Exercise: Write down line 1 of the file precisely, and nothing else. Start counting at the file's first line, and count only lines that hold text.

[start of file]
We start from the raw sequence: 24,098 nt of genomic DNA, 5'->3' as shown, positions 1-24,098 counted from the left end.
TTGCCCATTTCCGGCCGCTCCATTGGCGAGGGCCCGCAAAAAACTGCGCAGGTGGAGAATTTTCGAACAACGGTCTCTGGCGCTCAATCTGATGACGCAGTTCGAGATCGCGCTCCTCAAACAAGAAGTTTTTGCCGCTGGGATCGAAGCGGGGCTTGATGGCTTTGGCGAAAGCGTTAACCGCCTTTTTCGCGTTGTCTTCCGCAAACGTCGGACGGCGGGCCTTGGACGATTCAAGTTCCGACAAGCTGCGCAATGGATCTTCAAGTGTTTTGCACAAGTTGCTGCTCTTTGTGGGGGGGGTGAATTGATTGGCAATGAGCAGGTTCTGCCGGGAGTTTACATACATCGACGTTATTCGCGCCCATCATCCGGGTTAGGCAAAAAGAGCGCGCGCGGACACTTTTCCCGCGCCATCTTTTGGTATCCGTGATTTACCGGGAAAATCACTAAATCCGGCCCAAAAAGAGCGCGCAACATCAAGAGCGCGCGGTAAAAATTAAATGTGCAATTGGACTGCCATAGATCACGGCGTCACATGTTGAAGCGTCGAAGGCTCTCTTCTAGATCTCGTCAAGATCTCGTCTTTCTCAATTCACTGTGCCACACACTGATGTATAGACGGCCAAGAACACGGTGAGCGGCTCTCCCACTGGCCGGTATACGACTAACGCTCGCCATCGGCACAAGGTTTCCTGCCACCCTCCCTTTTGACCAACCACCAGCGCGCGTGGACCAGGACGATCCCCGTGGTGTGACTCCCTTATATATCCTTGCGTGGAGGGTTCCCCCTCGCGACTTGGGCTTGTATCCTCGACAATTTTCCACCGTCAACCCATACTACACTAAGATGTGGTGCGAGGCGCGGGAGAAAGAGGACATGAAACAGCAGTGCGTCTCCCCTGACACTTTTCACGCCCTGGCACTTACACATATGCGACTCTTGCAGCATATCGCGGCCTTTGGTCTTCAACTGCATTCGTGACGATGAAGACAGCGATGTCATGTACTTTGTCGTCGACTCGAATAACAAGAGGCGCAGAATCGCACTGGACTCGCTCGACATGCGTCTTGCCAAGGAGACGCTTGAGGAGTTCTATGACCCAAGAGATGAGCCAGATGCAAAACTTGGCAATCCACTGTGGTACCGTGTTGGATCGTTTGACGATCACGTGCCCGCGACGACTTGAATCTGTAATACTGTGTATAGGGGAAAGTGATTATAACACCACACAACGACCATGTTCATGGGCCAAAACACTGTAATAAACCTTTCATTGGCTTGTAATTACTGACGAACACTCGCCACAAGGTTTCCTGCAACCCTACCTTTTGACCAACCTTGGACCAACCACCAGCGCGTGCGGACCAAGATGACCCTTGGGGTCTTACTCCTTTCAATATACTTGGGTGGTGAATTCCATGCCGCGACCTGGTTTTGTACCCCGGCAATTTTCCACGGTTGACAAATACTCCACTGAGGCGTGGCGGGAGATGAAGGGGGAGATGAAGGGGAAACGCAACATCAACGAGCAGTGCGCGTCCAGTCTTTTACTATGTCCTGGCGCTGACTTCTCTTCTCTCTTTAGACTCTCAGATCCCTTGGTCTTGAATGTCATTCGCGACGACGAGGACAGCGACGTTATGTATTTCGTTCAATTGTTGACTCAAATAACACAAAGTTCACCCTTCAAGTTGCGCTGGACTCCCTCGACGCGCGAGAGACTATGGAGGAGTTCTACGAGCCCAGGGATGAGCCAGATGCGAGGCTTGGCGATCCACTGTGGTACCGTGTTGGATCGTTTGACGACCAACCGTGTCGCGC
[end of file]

We start from the raw sequence: 24,098 nt of genomic DNA, 5'->3' as shown, positions 1-24,098 counted from the left end.